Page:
In expectation of that day, the believer’s body and soul
already participate in the dignity of belonging to Christ. This
dignity entails the demand that he should treat with respect his
own body, but also the body of every other person, especially the
The body [is meant] for the Lord, and the Lord for the body.
And God raised the Lord and will also raise us up by his
power. Do you not know that your bodies are members of
Christ? . . . You are not your own; . . . So glorify God in
To rise with Christ, we must die with Christ: we must “be
away from the body and at home with the Lord.”
In that “de-
parture” which is death the soul is separated from the body.
will be reunited with the body on the day of resurrection of the
“It is in regard to death that man’s condition is most
shrouded in doubt.”
In a sense bodily death is natural, but for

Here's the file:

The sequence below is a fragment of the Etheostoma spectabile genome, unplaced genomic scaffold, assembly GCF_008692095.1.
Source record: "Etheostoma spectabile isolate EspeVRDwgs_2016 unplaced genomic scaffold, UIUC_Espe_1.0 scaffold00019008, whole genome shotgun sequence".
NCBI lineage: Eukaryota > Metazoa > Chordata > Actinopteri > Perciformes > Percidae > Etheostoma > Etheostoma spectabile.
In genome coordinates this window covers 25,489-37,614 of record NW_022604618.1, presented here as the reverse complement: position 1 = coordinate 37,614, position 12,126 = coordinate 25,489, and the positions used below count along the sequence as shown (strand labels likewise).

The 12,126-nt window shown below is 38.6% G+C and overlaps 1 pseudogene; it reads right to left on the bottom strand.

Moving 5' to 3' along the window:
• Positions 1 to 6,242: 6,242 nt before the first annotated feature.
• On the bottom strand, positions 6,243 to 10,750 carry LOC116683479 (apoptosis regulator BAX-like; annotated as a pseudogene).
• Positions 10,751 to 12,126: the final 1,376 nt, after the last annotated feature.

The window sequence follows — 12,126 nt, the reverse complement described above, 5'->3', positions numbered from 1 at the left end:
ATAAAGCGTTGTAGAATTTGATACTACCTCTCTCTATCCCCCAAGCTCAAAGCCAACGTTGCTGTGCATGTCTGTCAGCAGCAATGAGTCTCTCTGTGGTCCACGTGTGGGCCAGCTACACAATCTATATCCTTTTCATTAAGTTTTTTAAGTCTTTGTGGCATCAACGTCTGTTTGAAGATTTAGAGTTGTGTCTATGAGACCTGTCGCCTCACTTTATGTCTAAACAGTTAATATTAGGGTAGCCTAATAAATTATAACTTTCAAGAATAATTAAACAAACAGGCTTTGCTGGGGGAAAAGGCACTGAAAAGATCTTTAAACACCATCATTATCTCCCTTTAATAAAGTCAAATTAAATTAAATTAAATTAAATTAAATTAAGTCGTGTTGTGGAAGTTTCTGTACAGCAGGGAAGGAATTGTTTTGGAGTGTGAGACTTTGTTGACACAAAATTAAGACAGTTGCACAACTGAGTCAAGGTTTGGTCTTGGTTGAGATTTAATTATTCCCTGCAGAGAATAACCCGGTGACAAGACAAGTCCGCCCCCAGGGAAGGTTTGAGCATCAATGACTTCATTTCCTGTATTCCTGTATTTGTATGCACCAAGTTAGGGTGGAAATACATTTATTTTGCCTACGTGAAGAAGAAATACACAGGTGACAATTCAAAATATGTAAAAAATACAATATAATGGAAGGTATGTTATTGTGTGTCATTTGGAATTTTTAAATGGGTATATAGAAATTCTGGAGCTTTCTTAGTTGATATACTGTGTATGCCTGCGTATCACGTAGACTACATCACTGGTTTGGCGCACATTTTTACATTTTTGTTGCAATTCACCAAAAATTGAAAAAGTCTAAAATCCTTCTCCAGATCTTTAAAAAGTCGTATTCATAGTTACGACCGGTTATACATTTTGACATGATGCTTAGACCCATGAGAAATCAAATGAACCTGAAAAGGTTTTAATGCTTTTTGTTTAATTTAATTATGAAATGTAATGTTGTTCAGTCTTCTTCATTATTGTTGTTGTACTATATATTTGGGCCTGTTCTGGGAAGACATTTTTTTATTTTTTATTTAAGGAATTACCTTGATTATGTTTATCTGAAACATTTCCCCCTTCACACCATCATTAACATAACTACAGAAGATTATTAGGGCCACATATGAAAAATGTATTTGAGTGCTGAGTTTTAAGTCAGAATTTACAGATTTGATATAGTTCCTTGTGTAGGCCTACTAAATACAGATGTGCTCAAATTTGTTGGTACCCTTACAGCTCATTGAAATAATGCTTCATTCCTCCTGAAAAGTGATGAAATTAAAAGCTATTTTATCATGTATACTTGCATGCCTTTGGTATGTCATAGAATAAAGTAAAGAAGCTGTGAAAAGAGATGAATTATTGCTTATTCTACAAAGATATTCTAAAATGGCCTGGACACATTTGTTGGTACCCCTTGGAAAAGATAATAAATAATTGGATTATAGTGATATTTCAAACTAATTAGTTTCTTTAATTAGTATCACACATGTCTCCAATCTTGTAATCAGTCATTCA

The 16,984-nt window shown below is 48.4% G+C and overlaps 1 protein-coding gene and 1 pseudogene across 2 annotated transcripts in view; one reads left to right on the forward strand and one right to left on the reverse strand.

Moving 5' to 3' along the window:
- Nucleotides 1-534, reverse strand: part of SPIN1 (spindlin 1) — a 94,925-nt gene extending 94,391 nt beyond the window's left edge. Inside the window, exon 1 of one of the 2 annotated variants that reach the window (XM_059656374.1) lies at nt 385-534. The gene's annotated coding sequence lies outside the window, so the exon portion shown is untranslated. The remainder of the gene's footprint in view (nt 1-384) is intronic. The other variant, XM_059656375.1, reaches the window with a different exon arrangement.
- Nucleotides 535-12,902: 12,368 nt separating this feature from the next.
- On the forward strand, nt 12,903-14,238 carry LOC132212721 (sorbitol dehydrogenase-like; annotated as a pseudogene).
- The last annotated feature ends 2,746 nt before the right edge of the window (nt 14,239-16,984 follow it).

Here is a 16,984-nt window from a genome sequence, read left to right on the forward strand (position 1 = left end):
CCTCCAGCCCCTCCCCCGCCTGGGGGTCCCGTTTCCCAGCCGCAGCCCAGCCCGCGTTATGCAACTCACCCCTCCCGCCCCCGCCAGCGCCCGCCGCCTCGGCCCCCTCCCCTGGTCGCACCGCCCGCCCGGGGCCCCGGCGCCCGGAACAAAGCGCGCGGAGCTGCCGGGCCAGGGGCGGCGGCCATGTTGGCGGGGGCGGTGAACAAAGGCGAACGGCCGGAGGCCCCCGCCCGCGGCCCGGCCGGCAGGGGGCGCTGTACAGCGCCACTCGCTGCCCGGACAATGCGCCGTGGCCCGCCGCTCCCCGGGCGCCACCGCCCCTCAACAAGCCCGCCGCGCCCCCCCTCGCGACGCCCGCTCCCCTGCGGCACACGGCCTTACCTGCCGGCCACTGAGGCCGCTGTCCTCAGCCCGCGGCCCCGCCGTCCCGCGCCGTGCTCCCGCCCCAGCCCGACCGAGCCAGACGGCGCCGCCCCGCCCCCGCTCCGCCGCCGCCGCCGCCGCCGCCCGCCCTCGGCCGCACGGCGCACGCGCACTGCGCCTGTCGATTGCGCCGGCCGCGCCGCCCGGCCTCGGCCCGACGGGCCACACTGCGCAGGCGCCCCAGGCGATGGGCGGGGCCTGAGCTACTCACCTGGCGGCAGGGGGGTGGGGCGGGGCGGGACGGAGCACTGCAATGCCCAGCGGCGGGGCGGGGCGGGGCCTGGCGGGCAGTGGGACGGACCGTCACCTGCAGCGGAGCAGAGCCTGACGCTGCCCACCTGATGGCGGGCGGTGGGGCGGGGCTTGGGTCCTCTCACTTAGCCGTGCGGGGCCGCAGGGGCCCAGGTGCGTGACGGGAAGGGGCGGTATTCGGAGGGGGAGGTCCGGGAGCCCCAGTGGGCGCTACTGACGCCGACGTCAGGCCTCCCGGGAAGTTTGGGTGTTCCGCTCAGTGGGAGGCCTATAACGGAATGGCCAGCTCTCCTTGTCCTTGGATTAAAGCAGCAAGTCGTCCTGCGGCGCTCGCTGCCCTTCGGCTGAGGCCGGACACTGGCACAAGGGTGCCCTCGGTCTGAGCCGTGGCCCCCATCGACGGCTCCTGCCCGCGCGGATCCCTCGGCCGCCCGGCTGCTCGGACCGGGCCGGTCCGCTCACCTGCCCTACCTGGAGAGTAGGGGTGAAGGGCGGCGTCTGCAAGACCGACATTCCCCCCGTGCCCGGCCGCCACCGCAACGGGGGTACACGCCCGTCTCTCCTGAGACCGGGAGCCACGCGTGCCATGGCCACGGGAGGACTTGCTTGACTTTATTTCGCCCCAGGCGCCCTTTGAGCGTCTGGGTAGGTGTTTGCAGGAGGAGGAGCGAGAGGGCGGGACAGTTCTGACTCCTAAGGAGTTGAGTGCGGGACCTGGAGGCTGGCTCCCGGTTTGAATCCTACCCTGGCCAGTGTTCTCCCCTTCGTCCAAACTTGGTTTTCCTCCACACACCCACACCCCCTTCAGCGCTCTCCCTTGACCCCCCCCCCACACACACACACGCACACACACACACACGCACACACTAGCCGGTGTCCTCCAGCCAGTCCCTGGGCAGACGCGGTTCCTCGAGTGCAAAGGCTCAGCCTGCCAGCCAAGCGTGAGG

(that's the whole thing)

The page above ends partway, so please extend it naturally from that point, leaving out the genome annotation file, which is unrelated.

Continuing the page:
faith it is in fact “the wages of sin.”
For those who die in Christ’s
grace it is a participation in the death of the Lord, so that they can
also share his Resurrection.
Death is the end of earthly life.
Our lives are measured by
time, in the course of which we change, grow old and, as with all
living beings on earth, death seems like the normal end of life. That
aspect of death lends urgency to our lives: remembering our mor-
tality helps us realize that we have only a limited time in which to
bring our lives to fulfillment:
Remember also your Creator in the days of your youth, . . .
before the dust returns to the earth as it was, and the spirit
returns to God who gave it.
566 Cf. Paul VI,